SALT LAKE CITY, Utah. (Ivanhoe Newswire)— More than 50 years ago, a surgeon performed the first liver transplant. His first five patients died within five days. Today, 8,000 transplants are performed each year.
The five-year survival rate is 75 percent. While the technique has improved, the way livers and other organs travel from donor to recipient hasn’t. Usually, they make the trip from hospital to hospital packed in a cooler filled with ice. Now, new technology is changing all that.
It’s often a race against time.
“We always have more patients that need organs than we have,” shared Diane Alonso, MD, FACS, Intermountain Healthcare program and surgical director of abdominal transplant services and liver, kidney, and pancreas transplant surgeon at Intermountain Medical Center.
Today, more than 15,000 people are waiting for a liver. On average, they’ll wait 239 days to get one, if they get one at all. Forty-eight-year-old Laura Adams was on that list, diagnosed with cancer in her liver.
“I had to do a certain amount of chemo, certain amount of radiation, before I was eligible for the liver transplant,” Adams recalled.
When asked if she would take part in a clinical trial to receive a new liver, she didn’t hesitate.
“What we have here is organ recovery systems’ liver pump,” described Jake Finnerty of DonorConnect.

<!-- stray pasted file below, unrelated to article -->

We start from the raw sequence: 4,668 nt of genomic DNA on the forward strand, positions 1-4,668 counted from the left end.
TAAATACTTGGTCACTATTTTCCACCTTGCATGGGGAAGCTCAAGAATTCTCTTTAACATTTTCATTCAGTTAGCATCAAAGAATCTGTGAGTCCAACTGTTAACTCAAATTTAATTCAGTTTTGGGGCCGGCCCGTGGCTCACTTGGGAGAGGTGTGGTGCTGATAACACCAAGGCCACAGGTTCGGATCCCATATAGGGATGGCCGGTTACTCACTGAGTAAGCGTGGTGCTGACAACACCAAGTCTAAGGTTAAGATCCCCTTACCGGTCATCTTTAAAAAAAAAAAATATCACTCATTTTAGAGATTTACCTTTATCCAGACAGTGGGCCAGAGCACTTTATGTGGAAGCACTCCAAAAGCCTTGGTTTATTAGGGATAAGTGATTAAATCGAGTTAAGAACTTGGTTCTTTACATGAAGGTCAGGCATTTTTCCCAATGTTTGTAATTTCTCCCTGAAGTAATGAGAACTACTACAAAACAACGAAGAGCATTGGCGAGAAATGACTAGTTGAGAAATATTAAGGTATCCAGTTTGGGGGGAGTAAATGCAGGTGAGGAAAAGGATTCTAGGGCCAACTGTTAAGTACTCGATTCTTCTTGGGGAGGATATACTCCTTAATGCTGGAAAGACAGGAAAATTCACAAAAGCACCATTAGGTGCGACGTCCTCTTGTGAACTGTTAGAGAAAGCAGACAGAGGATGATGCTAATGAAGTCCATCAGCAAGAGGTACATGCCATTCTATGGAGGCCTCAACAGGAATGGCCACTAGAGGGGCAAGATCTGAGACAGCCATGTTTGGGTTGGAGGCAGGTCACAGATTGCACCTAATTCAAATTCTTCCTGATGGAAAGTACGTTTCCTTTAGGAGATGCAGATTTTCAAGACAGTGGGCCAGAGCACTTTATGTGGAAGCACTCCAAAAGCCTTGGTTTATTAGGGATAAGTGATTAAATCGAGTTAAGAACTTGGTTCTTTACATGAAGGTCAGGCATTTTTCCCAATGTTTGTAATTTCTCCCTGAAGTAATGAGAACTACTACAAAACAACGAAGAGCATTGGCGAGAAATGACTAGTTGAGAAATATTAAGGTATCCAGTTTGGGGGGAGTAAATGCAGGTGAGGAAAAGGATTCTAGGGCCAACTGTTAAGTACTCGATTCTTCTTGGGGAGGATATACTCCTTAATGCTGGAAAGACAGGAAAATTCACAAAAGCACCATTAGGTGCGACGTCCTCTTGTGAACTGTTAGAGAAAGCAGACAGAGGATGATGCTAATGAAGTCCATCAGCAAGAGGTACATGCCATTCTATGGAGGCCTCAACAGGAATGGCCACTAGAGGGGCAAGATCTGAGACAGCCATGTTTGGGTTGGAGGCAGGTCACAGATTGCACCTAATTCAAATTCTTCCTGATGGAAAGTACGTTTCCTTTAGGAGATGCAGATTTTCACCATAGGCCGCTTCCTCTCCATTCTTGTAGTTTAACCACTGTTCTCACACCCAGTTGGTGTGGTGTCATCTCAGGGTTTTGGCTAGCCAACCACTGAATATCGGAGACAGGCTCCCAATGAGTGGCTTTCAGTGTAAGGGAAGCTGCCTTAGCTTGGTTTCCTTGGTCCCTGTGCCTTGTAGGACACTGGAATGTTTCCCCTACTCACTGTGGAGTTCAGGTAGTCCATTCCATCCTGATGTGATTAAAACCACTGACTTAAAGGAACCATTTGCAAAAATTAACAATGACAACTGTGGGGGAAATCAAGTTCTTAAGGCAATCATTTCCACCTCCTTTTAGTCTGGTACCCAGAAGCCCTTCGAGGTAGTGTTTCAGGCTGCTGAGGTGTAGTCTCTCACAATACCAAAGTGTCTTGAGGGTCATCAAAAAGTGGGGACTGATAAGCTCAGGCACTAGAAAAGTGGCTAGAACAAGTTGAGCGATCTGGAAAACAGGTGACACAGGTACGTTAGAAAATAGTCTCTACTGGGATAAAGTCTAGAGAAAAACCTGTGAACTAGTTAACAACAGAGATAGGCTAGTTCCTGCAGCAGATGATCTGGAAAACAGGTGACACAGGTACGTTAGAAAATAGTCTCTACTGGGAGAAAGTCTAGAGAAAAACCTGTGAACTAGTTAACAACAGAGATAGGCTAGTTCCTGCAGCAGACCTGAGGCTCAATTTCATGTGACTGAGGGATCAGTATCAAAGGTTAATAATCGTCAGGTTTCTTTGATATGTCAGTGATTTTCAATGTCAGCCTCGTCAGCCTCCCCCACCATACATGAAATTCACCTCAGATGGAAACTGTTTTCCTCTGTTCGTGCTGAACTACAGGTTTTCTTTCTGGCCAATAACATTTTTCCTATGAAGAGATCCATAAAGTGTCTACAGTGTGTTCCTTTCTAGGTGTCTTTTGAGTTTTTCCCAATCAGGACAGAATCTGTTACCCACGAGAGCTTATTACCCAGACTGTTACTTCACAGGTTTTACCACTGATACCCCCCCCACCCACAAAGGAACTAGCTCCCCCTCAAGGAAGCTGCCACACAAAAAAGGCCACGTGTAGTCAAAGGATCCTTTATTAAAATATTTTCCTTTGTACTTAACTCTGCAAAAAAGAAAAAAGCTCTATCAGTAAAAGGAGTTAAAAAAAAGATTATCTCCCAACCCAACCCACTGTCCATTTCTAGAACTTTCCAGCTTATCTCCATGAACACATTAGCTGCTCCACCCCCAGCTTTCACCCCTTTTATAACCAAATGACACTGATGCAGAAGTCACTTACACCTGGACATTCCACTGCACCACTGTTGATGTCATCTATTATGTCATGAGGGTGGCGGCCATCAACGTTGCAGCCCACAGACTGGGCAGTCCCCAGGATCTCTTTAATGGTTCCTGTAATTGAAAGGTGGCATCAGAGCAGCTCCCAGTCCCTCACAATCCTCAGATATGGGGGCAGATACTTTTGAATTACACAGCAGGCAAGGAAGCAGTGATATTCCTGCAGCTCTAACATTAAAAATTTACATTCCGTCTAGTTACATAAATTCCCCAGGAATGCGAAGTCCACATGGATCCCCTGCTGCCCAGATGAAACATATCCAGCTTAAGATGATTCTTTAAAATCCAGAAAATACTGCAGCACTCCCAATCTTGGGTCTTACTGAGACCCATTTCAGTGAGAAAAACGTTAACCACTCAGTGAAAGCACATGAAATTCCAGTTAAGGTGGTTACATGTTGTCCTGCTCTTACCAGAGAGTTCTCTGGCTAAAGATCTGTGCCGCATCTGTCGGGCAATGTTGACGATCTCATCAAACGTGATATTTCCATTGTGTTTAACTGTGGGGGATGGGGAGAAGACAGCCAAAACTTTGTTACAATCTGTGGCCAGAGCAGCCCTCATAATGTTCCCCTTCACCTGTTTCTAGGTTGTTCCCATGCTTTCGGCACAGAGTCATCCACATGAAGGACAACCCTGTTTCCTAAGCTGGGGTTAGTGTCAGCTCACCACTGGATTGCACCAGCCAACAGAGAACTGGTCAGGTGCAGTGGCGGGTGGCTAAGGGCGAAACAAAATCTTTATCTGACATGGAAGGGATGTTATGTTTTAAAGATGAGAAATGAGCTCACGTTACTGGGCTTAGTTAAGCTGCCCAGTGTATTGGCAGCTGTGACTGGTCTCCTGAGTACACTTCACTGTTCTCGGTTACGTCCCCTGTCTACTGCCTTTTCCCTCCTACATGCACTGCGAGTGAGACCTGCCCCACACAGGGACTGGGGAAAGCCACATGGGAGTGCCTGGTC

The Intermountain transplant research team is one of the first to use a portable hypothermic machine to replace the traditional cooler. It keeps the organ working while outside the body.
“It’s kind of already revved up and ready to go,” illustrated Dr. Alonso.
The donated liver is connected to pumps that continually circulate a cold temperature, oxygenated, medical solution throughout the liver to keep cells alive and prevent clotting. The temperature is digitally monitored throughout transport.
“This gives us real-time data as to some of the changes that might be happening,” Finnerty explained.
This clinical trial is looking at whether the pump does two things…
“Do the patients get out of the hospital quicker? Do they have less complications post-transplant?” elaborated Jake Krong, research director at Intermountain Medical Center.
It may also allow less-healthy livers to be used for transplant.
“These organs were ones that we would not maybe even consider in the past,” said Dr. Alonso.
Laura received a liver that was Hepatitis C positive—the machine preserved the liver during transport, and after surgery, she took medication that cured the Hep C. New technology that may help save more organs and more lives.
Twenty-five hundred patients die every year before a donor liver becomes available. Transplanted organs most often come from deceased donors and less than 60 percent of adults in the U.S. are registered to be organ donors. As for this new technology, FDA approval is pending the results of this clinical trial. It could replace traditional coolers within the next few years.
Contributors to this news report include: Cyndy McGrath, Executive Producer; Marsha Lewis, Field Producer; Rusty Reed, Videographer; Roque Correa, Editor.